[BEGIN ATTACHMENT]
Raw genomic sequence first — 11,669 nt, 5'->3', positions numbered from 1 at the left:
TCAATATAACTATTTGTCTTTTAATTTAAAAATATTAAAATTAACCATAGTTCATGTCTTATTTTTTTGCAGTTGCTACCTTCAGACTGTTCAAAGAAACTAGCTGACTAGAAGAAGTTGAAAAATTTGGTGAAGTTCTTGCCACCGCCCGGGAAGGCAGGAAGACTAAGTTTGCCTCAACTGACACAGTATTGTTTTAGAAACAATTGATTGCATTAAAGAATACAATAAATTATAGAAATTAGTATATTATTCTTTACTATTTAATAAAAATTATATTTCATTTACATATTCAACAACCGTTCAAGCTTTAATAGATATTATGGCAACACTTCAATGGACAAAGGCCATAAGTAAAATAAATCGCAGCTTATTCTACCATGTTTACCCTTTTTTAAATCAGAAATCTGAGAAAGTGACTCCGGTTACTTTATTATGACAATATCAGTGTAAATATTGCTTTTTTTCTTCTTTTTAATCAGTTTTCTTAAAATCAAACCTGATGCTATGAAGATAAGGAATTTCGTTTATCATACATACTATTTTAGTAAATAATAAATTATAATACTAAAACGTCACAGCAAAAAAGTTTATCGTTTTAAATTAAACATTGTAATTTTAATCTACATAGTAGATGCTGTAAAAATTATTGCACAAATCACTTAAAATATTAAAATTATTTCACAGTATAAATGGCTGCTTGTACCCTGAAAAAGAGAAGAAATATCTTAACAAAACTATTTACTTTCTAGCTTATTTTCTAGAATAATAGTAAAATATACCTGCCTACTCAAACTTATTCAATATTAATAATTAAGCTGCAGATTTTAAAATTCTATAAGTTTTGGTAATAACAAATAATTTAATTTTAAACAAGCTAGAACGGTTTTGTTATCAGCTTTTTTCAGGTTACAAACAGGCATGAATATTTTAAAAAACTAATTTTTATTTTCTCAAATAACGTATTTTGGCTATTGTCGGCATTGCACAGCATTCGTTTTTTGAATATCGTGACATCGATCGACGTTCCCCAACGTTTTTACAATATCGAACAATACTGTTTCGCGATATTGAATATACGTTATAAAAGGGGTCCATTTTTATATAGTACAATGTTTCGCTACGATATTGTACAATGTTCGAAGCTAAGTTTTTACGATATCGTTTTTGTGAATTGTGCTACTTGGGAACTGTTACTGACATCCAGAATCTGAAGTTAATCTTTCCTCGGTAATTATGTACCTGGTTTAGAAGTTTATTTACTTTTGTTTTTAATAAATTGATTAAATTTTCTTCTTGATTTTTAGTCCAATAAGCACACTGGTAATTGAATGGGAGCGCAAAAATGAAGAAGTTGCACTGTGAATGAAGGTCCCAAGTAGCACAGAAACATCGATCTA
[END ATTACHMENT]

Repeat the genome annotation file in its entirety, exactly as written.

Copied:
Raw genomic sequence first — 11,669 nt, 5'->3', positions numbered from 1 at the left:
TCAATATAACTATTTGTCTTTTAATTTAAAAATATTAAAATTAACCATAGTTCATGTCTTATTTTTTTGCAGTTGCTACCTTCAGACTGTTCAAAGAAACTAGCTGACTAGAAGAAGTTGAAAAATTTGGTGAAGTTCTTGCCACCGCCCGGGAAGGCAGGAAGACTAAGTTTGCCTCAACTGACACAGTATTGTTTTAGAAACAATTGATTGCATTAAAGAATACAATAAATTATAGAAATTAGTATATTATTCTTTACTATTTAATAAAAATTATATTTCATTTACATATTCAACAACCGTTCAAGCTTTAATAGATATTATGGCAACACTTCAATGGACAAAGGCCATAAGTAAAATAAATCGCAGCTTATTCTACCATGTTTACCCTTTTTTAAATCAGAAATCTGAGAAAGTGACTCCGGTTACTTTATTATGACAATATCAGTGTAAATATTGCTTTTTTTCTTCTTTTTAATCAGTTTTCTTAAAATCAAACCTGATGCTATGAAGATAAGGAATTTCGTTTATCATACATACTATTTTAGTAAATAATAAATTATAATACTAAAACGTCACAGCAAAAAAGTTTATCGTTTTAAATTAAACATTGTAATTTTAATCTACATAGTAGATGCTGTAAAAATTATTGCACAAATCACTTAAAATATTAAAATTATTTCACAGTATAAATGGCTGCTTGTACCCTGAAAAAGAGAAGAAATATCTTAACAAAACTATTTACTTTCTAGCTTATTTTCTAGAATAATAGTAAAATATACCTGCCTACTCAAACTTATTCAATATTAATAATTAAGCTGCAGATTTTAAAATTCTATAAGTTTTGGTAATAACAAATAATTTAATTTTAAACAAGCTAGAACGGTTTTGTTATCAGCTTTTTTCAGGTTACAAACAGGCATGAATATTTTAAAAAACTAATTTTTATTTTCTCAAATAACGTATTTTGGCTATTGTCGGCATTGCACAGCATTCGTTTTTTGAATATCGTGACATCGATCGACGTTCCCCAACGTTTTTACAATATCGAACAATACTGTTTCGCGATATTGAATATACGTTATAAAAGGGGTCCATTTTTATATAGTACAATGTTTCGCTACGATATTGTACAATGTTCGAAGCTAAGTTTTTACGATATCGTTTTTGTGAATTGTGCTACTTGGGAACTGTTACTGACATCCAGAATCTGAAGTTAATCTTTCCTCGGTAATTATGTACCTGGTTTAGAAGTTTATTTACTTTTGTTTTTAATAAATTGATTAAATTTTCTTCTTGATTTTTAGTCCAATAAGCACACTGGTAATTGAATGGGAGCGCAAAAATGAAGAAGTTGCACTGTGAATGAAGGTCCCAAGTAGCACAGAAACATCGATCTA